Tanzania’s cashew nuts firms must innovate to compete in global markets

February 13, 2014

Tanzanian companies have long been viewed as laggards compared to their South Africa and Kenyan counterparts due to their reluctance to venture in markets outside their country. However, that could be about to change in the cashew nuts industry after weak local market demand and trade disputes with foreign firms entering Tanzanian market cut into their bottom lines. Local companies situation reflects a general trend that weak profitability has led to less investment on innovation, expansion, upgrading and left them to multiple vulnerabilities as a result. To safeguard their competitiveness, Tanzania cashew nuts producers have to allocate more resources in developing new products and boosting employees’ loyalty. Seeing such business opportunities, cashew nuts companies in areas like Songea, Singida, Mtwara, Lindi, Tanga, Kisarawe, Bagamoyo and other places should ensure they open their own processing facilities to create a value-added product, and save on shipping costs that has left many farmers with meager profit margins. According to data in my possession, Tanzania is Africa’s fourth largest producer of cashew nuts after Nigeria, the Ivory Coast and Guinea-Bissau and was ranked ninth biggest grower in the world in 2012.

The results would be much more favorable besides creating more profit and it will also helps the local communities that deal in the cash crop. Cashew nut sector employs directly and indirectly thousands of people across Tanzania, with majority of them said to be women who have never had jobs before. By having local processing companies, making profit by empowering local women would be a big plus for country of estimated 47 million people. I strongly believe that community development is best achieved and sustained through the empowerment of people, especially women unlike men who waste all their earnings in alcohol and skirts. Me think environmental and social sustainability in the cashew nuts business will bring success for the companies setting up their processing plants and their employees. Being innovative does not mean having fancy software and automated systems only. For example waste and by-products generated by the production and processing of cashew nuts can be managed optimally. One of the innovation would be fruits being turned into juice and can also be used as fertilizer. Another benefit for innovation for cashew nuts farmers in Tanzania would be for cashew shells to be processed and sold to brick producers as a source of energy in a country that has a chronic shortage.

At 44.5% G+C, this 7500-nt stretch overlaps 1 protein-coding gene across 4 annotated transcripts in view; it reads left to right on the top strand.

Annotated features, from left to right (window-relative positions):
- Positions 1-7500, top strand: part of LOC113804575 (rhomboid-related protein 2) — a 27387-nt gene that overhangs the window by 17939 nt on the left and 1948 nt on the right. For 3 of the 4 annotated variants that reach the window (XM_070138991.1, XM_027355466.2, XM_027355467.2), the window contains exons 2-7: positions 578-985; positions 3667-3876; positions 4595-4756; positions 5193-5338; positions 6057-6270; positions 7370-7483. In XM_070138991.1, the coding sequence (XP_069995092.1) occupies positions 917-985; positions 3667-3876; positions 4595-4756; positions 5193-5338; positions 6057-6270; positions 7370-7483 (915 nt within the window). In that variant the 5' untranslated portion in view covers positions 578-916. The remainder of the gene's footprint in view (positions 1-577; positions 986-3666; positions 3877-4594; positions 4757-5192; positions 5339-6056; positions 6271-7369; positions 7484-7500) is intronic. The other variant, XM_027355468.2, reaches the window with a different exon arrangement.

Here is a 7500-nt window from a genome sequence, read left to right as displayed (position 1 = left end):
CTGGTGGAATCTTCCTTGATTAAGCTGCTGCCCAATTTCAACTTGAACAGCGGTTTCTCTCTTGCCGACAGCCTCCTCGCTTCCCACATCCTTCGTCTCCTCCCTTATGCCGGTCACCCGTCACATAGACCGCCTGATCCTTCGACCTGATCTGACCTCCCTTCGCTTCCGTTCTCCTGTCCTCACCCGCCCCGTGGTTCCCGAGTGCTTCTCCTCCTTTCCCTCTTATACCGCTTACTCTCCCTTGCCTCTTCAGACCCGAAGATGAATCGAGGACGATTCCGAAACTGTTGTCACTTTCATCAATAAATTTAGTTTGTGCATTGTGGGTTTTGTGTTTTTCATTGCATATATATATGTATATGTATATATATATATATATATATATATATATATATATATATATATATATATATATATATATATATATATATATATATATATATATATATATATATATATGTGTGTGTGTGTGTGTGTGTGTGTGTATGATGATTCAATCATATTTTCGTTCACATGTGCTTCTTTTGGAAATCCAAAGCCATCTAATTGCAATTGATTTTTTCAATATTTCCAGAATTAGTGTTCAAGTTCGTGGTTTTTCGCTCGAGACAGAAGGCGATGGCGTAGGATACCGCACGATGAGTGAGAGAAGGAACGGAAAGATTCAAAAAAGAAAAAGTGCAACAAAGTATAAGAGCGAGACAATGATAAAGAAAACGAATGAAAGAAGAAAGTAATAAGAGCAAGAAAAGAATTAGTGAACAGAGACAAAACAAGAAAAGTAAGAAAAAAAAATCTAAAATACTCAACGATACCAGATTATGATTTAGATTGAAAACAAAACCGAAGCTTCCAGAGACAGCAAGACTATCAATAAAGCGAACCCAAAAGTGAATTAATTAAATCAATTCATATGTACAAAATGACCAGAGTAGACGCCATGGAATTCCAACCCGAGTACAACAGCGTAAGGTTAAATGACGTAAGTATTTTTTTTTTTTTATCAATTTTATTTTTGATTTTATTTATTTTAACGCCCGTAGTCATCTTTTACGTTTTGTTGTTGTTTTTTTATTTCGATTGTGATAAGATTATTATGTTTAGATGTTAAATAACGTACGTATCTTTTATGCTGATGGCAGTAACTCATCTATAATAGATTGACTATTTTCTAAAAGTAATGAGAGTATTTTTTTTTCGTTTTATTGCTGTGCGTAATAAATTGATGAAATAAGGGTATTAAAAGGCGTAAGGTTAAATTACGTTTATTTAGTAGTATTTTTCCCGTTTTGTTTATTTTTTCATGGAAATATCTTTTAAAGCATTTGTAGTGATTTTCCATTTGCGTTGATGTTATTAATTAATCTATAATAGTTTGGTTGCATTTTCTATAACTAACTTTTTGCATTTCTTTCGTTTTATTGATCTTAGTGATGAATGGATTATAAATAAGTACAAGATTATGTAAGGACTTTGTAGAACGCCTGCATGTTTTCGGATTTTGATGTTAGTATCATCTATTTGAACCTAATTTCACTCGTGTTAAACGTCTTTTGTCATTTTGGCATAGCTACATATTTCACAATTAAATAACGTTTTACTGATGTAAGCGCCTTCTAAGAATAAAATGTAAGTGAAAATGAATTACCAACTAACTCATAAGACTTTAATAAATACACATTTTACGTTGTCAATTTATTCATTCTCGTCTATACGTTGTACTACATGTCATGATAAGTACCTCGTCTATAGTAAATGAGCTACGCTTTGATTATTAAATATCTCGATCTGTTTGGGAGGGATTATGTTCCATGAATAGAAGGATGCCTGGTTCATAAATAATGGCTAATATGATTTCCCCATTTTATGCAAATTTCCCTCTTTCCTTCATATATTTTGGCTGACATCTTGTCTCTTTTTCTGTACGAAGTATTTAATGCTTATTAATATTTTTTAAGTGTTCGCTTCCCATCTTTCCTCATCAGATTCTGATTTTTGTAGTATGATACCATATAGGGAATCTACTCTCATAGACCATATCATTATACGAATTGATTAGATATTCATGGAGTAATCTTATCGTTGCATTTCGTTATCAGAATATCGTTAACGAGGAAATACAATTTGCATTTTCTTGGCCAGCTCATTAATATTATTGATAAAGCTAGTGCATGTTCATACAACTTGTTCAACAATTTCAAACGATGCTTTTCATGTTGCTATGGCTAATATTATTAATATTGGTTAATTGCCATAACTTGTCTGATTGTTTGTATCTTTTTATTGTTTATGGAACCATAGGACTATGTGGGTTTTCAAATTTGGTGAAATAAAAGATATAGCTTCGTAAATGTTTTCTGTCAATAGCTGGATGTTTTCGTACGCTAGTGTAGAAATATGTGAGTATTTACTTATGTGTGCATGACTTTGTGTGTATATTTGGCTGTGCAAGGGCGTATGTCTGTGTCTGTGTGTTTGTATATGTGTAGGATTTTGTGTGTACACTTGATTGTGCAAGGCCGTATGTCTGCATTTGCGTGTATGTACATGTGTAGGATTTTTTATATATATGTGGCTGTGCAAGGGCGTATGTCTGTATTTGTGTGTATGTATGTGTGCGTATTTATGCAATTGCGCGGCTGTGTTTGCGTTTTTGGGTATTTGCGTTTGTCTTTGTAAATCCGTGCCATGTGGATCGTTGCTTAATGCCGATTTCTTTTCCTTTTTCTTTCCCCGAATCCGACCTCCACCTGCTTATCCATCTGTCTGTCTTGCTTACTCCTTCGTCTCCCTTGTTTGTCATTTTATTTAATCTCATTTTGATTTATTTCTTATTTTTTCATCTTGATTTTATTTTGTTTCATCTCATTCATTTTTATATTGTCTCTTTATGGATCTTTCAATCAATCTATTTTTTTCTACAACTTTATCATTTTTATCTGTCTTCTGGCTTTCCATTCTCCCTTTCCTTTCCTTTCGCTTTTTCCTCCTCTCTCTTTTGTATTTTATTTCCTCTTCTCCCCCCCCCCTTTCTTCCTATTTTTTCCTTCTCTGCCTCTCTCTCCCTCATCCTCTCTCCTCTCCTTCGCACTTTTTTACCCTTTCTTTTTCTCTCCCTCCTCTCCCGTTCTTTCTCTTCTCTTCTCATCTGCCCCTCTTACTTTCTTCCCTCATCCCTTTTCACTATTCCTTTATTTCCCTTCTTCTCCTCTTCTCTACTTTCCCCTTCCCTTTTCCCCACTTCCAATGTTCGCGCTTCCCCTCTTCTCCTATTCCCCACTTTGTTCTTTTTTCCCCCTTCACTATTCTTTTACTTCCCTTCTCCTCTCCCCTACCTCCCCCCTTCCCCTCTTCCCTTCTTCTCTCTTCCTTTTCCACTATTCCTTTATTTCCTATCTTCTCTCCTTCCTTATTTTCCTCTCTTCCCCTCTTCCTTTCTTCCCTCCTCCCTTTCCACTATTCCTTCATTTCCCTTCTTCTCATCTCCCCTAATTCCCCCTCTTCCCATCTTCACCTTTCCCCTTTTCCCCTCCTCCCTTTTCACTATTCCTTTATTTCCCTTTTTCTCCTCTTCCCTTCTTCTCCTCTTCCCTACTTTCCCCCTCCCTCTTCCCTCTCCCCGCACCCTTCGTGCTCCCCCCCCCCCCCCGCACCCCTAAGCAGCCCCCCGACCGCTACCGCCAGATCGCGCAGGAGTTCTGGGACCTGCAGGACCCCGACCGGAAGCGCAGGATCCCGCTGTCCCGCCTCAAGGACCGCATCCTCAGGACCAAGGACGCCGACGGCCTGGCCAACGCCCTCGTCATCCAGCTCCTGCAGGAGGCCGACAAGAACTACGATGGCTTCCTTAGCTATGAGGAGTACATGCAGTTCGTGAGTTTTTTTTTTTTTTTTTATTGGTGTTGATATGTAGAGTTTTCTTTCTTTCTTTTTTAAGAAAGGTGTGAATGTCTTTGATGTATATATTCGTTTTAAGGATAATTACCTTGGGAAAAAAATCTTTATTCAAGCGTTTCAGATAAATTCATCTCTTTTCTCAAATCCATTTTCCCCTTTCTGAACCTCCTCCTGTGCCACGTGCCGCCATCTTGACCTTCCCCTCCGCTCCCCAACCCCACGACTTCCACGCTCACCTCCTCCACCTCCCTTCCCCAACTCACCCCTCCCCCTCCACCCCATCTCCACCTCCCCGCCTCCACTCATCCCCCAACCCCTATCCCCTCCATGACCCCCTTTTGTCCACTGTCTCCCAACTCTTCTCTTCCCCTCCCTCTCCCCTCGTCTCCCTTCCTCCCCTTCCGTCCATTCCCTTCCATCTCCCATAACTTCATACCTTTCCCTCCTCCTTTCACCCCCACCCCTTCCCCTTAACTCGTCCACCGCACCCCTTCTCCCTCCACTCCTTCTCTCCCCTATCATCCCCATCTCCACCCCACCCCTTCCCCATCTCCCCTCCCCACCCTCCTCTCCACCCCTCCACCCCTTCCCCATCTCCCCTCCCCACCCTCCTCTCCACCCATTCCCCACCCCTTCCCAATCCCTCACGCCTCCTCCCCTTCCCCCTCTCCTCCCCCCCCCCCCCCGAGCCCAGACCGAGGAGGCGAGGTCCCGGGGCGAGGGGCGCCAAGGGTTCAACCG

Contador Harrison